If 2 business are generating the same revenue / profits, would you value a business more (in terms of numbers) because they are located at a good business address? (psychology is in play here)
it's more depend on what kind of business you are running, like
but i think now a days your business growth is much more depend upon the word of mouth i.e. if someone suggest it and someone can be your friend, relative, your office colleague or even a newspaper or any user opinion poll also like the movies rating not all movies are enjoyable by all people in the world but before going to watch a film you do consider people's point of view and then you select your piece of treat ...
although if your business is giant in the industry then it certainly has a good impact like google do because they are the industry giant when it comes to search engine and look their offices ... I also say they have the best offices and the impact they have on user is that whatever they do people want to use their services even if it is not up to mark of the user and they take open suggestion/feedback to improve it and by the time they are finish with the testing phase the app/business become up to the users expectation [as they did with google+, and it saved a lot of money which people spent getting user opinion or you can say user/client testing] ...
but at the end business is more about offering services and incentive and continuously presenting it in way to be more user friendly ... it's more of psychological game and if you want to be best in it you have to study your playground, opponents and tools availble before you start playing the game ...
The answer is pretty simple; it depends on your clientele. And there's a few ways to figure out if this matters. First, do you know where your competitors are physically located? If you don't, and you know them relatively well, chances are customers won't care either. Second, find some way to get your current and prospective clients to indicate if they know or care where you are. As you're talking to them, try to drop a question like, "Do you know where we are?" and find out if they know - and see, when you talk to prospectives, whether they even ask. Frankly, how many people know where Google is, other than something vague like, "California?".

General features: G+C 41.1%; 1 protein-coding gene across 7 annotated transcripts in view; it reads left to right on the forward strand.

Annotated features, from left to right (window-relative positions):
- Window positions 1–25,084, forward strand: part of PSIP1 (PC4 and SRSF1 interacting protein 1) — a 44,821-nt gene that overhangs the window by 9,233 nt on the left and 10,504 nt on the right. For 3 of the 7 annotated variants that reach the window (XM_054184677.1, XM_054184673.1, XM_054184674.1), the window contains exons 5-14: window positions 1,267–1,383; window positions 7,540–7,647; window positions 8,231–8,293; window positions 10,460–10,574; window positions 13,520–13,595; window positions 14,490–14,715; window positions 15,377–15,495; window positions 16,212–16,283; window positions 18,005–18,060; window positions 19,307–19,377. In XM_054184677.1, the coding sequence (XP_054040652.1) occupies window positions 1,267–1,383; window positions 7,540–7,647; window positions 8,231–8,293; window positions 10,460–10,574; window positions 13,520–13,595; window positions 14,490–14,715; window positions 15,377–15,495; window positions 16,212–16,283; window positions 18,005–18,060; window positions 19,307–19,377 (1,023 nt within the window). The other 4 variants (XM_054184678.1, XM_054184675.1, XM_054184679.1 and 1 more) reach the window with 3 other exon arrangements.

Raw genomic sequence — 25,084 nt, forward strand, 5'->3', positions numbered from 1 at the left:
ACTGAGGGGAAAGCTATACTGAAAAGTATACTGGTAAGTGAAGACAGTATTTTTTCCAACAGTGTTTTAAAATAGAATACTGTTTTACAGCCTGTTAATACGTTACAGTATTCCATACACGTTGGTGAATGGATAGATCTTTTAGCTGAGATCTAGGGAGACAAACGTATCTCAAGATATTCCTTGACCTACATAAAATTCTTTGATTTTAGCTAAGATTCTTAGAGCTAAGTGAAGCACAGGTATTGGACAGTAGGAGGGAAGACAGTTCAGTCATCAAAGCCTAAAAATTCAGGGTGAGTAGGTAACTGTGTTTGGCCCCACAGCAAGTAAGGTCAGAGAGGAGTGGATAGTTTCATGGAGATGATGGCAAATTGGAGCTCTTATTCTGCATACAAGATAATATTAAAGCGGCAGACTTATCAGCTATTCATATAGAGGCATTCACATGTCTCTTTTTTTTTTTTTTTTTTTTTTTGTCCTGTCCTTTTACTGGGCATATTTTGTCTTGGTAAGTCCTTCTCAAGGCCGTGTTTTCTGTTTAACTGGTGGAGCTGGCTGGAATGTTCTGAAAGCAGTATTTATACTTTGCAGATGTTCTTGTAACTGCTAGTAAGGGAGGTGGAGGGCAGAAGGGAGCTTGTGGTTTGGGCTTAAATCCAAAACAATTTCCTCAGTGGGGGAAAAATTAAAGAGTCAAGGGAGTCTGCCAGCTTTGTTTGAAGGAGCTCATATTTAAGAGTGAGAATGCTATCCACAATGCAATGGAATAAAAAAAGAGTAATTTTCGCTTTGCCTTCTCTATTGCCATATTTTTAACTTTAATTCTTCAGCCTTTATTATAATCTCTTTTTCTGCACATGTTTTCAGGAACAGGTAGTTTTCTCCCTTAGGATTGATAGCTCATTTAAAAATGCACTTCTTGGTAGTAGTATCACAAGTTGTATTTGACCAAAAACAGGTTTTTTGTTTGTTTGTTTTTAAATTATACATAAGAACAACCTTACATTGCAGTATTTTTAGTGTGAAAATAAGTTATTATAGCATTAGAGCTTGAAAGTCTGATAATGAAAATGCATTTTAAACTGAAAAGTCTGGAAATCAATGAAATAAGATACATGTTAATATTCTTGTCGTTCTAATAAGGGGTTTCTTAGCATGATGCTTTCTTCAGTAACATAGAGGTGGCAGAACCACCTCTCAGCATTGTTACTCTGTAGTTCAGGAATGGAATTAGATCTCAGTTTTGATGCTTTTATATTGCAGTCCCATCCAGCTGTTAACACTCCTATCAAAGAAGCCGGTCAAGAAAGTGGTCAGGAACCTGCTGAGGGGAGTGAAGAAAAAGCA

There are three main considerations for location, as far as I see. First, is there a reason to be physically located near your customers. This goes back to my points above; do they even care? Many IT functions can be done remotely, so it's all about cost and management preference at that customer. Second, are you somewhere where you can recruit the best talent? This has a direct effect on your product, obviously, and being in Podunk, IA means you aren't going to be getting the best people you can get. This doesn't mean just Silicon Valley; Boston, Philly, Austin, all have good reputations for IT talent. Third, how much are you willing to pay? You want to be in Manhattan or some spots in CA, you're going to pay. Is being near certain customers or having certain talent nearby worth the cost? Local taxes matter too - just see how many companies incorporate in Delaware. You'll have to take those factors into consideration.
Of course, outside considerations like whether you are a distributed company with lots of remote workers make a difference too - there are other things specific to your situation that can affect this. But in general, I think the above points cover a lot of the questions you'll have to answer to decide your location. Hope this helps!